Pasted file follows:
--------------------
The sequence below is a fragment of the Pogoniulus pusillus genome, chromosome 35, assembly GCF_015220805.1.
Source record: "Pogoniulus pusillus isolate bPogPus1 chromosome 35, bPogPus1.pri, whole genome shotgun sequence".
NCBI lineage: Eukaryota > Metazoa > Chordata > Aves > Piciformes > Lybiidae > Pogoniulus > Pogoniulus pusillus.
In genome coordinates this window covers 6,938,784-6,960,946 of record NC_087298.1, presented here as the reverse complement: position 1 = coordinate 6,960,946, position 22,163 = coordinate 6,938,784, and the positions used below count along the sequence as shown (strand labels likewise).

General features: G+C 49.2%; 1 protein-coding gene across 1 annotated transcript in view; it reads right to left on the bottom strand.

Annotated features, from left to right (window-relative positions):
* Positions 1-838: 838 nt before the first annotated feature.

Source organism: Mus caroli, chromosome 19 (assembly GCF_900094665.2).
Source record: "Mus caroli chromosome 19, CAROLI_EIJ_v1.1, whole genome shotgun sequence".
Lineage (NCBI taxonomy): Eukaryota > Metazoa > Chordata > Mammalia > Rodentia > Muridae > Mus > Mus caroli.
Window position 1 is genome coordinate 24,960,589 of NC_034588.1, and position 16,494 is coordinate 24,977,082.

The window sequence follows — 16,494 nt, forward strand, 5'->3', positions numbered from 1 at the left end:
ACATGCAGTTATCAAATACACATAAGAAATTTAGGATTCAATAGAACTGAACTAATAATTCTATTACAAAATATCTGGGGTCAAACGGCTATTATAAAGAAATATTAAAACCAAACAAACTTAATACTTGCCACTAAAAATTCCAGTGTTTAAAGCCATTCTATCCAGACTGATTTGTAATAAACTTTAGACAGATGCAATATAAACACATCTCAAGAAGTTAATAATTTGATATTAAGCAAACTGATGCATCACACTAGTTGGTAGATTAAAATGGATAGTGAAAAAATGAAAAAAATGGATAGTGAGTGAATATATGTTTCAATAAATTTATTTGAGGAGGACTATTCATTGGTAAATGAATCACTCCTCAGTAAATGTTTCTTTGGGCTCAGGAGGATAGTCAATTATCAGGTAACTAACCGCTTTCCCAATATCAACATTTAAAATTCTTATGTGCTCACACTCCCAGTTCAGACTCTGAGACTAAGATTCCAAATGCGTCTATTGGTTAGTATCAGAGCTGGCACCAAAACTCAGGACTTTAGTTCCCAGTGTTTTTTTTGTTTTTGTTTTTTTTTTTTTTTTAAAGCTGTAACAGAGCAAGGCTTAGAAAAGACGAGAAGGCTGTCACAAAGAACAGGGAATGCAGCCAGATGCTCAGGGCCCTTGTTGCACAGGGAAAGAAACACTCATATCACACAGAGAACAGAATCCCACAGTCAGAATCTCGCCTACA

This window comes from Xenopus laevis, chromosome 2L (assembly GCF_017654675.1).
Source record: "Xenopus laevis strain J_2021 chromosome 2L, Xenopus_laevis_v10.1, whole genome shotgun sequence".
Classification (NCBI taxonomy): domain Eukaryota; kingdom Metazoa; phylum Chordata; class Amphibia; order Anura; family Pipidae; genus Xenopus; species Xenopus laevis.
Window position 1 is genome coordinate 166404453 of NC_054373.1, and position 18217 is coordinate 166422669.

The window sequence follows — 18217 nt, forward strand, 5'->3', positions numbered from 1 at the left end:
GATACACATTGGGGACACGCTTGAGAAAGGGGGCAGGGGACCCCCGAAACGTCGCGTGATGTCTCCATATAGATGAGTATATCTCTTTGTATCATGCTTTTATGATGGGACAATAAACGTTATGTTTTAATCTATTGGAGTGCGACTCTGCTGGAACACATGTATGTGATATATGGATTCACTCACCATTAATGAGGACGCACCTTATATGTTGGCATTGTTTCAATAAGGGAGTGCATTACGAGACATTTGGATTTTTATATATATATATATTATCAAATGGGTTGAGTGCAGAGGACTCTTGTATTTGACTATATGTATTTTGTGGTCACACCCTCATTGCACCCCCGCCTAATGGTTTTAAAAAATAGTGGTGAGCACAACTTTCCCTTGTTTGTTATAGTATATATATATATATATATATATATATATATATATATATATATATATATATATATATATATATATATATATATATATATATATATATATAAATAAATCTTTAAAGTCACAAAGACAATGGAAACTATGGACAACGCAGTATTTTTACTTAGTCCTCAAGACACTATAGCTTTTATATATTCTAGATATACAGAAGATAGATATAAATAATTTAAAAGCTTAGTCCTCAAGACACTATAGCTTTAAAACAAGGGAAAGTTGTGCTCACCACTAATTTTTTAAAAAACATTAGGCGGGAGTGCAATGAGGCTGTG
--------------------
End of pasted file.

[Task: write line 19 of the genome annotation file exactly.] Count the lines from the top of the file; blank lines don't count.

GATACACATTGGGGACACGCTTGAGAAAGGGGGCAGGGGACCCCCGAAACGTCGCGTGATGTCTCCATATAGATGAGTATATCTCTTTGTATCATGCTTTTATGATGGGACAATAAACGTTATGTTTTAATCTATTGGAGTGCGACTCTGCTGGAACACATGTATGTGATATATGGATTCACTCACCATTAATGAGGACGCACCTTATATGTTGGCATTGTTTCAATAAGGGAGTGCATTACGAGACATTTGGATTTTTATATATATATATATTATCAAATGGGTTGAGTGCAGAGGACTCTTGTATTTGACTATATGTATTTTGTGGTCACACCCTCATTGCACCCCCGCCTAATGGTTTTAAAAAATAGTGGTGAGCACAACTTTCCCTTGTTTGTTATAGTATATATATATATATATATATATATATATATATATATATATATATATATATATATATATATATATATATATATATATATATATATATATAAATAAATCTTTAAAGTCACAAAGACAATGGAAACTATGGACAACGCAGTATTTTTACTTAGTCCTCAAGACACTATAGCTTTTATATATTCTAGATATACAGAAGATAGATATAAATAATTTAAAAGCTTAGTCCTCAAGACACTATAGCTTTAAAACAAGGGAAAGTTGTGCTCACCACTAATTTTTTAAAAAACATTAGGCGGGAGTGCAATGAGGCTGTG